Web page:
As is always the case, there are a ton of phenomenal albums that I just discovered (Miguel, Jamie XX, Turnstile, etc.) and a lot of albums that I know should have on my list, but didn’t make the cut. Sufjan Stevens’ Carrie & Lowell is a good example: haunting, beautiful, perfectly executed, but ultimately too sad to listen to over and over.
So here are my favourites, in rough order.
- Ryan Adams – 1989 / Live at Carnegie Hall
This may be breaking the rules, but this combination topped my listens this year by a long shot. And while I don’t think either one would have made my top 5 on their own, something about the two of them together just worked so well. I had never really been into Ryan Adams before (besides his homage to my profession and a pretty solid Oasis cover), but the live double disc at Carnegie Hall is just a masterpiece. Not only a wonderful performance, but the way Adams engages with the crowd and brings you into his life is refreshing and vulnerable. His between-song banter made me more engaged with his music, and then when 1989 came out, it wasn’t simply a collection of covers. It was part a love letter to Taylor Swift, part a love letter to pop music, and part a portal into the sadness that is Adams’ life. More importantly, it made me appreciate Taylor Swift’s 1989 for the pop masterpiece that it is. By reinterpreting and representing Swift’s work as his own, Adams created something new. Curiously, this new thing is not better than the original, it is its own thing – but it also makes the original better, partly because it showcases what Swift’s work does that Adams never can. You listen to Swift and you realize that while she can shake it off, Adams clearly cannot, that Swift’s relationship may never go out of style, but Adams’ already has. So it brings Swift’s pop into a new dimension, provides a new perspective on it, and consequently makes it a better album. So basically, Ryan Adams gave me three excellent albums this year – so he wins – but just barely…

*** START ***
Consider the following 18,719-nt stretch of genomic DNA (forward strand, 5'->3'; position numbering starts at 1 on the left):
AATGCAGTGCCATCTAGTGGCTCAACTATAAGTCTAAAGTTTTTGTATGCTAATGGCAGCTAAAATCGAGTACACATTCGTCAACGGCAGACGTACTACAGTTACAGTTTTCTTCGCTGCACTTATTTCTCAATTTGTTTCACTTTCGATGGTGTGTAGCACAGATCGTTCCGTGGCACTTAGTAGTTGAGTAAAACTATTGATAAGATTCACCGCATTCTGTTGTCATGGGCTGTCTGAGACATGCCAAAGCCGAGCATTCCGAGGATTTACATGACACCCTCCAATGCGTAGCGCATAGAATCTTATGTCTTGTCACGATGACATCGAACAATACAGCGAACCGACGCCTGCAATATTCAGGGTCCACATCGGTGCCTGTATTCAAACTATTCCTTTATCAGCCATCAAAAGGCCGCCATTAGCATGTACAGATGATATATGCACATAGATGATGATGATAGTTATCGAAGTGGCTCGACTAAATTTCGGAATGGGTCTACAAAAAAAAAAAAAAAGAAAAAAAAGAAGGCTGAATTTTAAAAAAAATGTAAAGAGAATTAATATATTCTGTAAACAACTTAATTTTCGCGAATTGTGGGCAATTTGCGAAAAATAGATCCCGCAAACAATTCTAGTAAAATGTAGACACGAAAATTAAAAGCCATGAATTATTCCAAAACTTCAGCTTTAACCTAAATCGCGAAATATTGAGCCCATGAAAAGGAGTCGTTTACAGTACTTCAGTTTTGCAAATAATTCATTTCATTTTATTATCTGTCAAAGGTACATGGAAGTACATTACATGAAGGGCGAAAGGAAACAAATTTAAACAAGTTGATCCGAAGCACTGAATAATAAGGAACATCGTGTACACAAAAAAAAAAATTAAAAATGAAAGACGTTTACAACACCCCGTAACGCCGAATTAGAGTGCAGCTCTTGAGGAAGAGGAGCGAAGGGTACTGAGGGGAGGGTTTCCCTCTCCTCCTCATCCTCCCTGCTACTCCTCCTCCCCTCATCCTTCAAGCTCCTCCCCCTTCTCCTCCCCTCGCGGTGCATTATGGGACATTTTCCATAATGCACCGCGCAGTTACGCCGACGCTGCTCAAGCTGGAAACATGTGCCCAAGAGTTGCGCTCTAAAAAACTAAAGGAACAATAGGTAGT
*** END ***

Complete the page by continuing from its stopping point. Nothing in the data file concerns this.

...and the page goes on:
- Kendrick Lamar – To Pimp A Butterfly
Enough ink has been spilled about this album. It is masterful start to finish, and it is wonderfully cerebral. Lamar draws from literature, history, hip hop, and god knows where else to construct songs that are accessible on the surface and then gain depth and meaning the more effort you put in them. University professors are ditching their old syllabi and teaching this album. I have little doubt that this album is one of the most important albums of the decade, and will just get more important with time.
- Ought – Sun Coming Down
Seeing Ought coerce a church full of seated concertgoers to come to the front and dance in the pews was one of my concert highlights of the year. This album is a worthy follow up to 2014’s ‘More Than Any Other Day‘, and shows maturity and growth without losing the elements of their sound that I love so much. For example, in ‘Beautiful Blue Sky’ we’re treated with a repeated refrain of mundanities: “How’s the family? How’s the family? How’s the family? How’s the family? How’s your health been? How’s your health been? How’s your health been? How’s your health been?” The result is to bring meaning to these phrases before bashing them back down into meaningless small talk through repetition. I can’t say enough good things about this album.